A new report from scientists at the University of Notre Dame, The Nature Conservancy, and Central Michigan University show that Asian carp probably already exist in the Great Lakes. According to Associated Press, while the species is not yet widespread, the study’s lead author Christopher Jerde said that, “The most plausible explanation is still that there are some carp out there.”

The two-year study collected more than 2,800 water samples from the lakes and connecting waterways. Of those samples, 58 cases of bighead and silver carp DNA were detected, placing the threat directly in the Chicago Area Waterway System (CAWS) and Lake Erie. Previous reports from federal agencies have speculated that DNA traces could have been introduced to the water by birds, boats, or fishing gear. Jerde thinks otherwise. His team’s study systematically rules out each of these possibilities and proposes that a small amount of carp exist in the Great Lakes, although it is too soon for even a preliminary estimate. Jerde contends that this number of carp is still too low to be a reproductive threat.

A carp population that is capable of breeding could spell disaster for the local fishing industry, which the National Oceanic and Atmospheric Administration reports as generating $1 billion annually from commercial fishing and $4 billion from sport fishing. In addition, presence of an Asian carp threat may cause a massive construction effort to seal off parts of the Great Lakes from the CAWS.

It is asserted by the study that the barriers in the CAWS are insufficient to keep out the carp. “It is likely that some Asian carps in the CAWS have dispersed towards Lake Michigan from below the barriers,” reads the report. There are other suspected points of entry however, as Lake Erie is also affected. The Army Corp of Engineers, U.S. Fish and Wildlife Service, and other federal agencies have stated that they will continue to study the problem and offer solutions in preventing carp entry to the Great Lakes.

Here’s one delicious solution: cooking Asian carp.

You can read the new study here.

Image courtesy U.S. Fish and Wildlife Service

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One thought on “Asian Carp Might Have Invaded the Great Lakes

  1. “INVADED” is an alarmist’s tool that is
    about 25 years or so TOO LATE a warning.
    Migrated or found their way as an intrusive alien through N. American
    waterways is correct. No doubt, YES…they
    pose a real problem to the environmental balances of our lakes, rivers and
    streams. They are also navigation hazards when they become frantically &
    suddenly airborne when alarmed.

    Our
    Fed, State and top University brain trusts and gurus should be feverishly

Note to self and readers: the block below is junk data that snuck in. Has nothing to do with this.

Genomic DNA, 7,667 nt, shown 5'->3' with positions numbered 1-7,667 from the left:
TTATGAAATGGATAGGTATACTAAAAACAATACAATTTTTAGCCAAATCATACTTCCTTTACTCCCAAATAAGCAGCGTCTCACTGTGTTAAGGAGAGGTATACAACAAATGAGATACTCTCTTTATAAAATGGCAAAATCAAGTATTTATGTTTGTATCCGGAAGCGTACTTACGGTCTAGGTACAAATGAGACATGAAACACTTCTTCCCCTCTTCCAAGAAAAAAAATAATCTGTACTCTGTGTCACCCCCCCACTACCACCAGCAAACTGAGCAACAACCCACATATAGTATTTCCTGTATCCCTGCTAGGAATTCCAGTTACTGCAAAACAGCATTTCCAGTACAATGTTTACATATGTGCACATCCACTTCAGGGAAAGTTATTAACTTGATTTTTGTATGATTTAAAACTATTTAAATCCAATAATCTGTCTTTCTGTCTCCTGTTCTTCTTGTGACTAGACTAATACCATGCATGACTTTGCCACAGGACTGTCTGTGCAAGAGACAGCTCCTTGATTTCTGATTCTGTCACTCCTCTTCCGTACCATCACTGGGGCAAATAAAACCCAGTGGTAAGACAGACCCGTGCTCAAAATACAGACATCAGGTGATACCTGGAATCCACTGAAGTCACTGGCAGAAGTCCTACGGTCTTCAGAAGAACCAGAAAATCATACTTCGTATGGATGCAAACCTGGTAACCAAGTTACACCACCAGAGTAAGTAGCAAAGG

working to find a viable interrupter of their life cycle and existence while we
    work physically with concerted efforts to in the. These alterations,
    preparations and chemicals they may use as a problem-reducer also raise uneasy
    feelings. What else could these agents and methods affect. We’re not working on
    land-locked or caged critters. Take some of the thugs from the TSA, tell them
    to dress appropriately and have those manning nets, fish weirs to remove all
    they can while release game fish species immediately to return to their
    habitats. Use the resource wisely for fertilizer, pet food and above all else,
    for human consumption. The flesh of these slimy devils is light-colored and
    tasty.

    A
    great place to start the fight is the IL River and other tributaries along flows
    where they are most prevalent. Netting & trapping operations can also be
    performed at squeeze shoot areas immediately below the Locks & Dams on the
    Mississippi River. Another great, but seemingly untappable source of manning
    are the “welfare encumbered”. Put their butts to work in support of
    the massive effort it will take to control the decedents of the accidental
    releases many years ago. Heaven
    knows there’s no shortage of hands to transport, process, package and deliver
    the tons that can be safely removed daily for an extended period of time.

    Zebra
    mussels haven’t been cured and they are spreading despite ongoing programs and
    requirements placed upon boaters and fishermen to curtail their spread. Much time was expended on brainstorming
    without swift actions. “Now is the best time” in most circumstances, yet we habitually
    dawdle.

    Either we think wisely and act promptly to attack the
    menace while utilizing them as a viable resource now or we’ll only to suffer
    greater consequences in the future. Folks can continue to set on their asses
    fretting, worrying and complaining as these 2 species of fish, as the fish continue
    to propagate by the millions, upon millions. I say MOVE NOW in the most
    aggressive fashion with trammel/hoop & gill nets. There is little value
    in these carp species currently, but allowed to go unchecked day-by-day while
    making sure we waste time with EPA bullshit only serves to worsen the
    conditions and complicate subsequent impacts!

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